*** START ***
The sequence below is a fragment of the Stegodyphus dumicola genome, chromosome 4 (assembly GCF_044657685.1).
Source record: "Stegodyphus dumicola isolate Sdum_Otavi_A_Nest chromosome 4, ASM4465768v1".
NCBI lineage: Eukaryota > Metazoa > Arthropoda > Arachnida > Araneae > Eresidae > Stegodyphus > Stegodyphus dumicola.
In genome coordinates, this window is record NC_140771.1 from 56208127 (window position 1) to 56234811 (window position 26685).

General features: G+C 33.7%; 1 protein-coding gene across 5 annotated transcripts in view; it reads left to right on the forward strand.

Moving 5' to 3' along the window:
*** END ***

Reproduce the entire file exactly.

The sequence below is a fragment of the Stegodyphus dumicola genome, chromosome 4 (assembly GCF_044657685.1).
Source record: "Stegodyphus dumicola isolate Sdum_Otavi_A_Nest chromosome 4, ASM4465768v1".
NCBI lineage: Eukaryota > Metazoa > Arthropoda > Arachnida > Araneae > Eresidae > Stegodyphus > Stegodyphus dumicola.
In genome coordinates, this window is record NC_140771.1 from 56208127 (window position 1) to 56234811 (window position 26685).

General features: G+C 33.7%; 1 protein-coding gene across 5 annotated transcripts in view; it reads left to right on the forward strand.

Moving 5' to 3' along the window: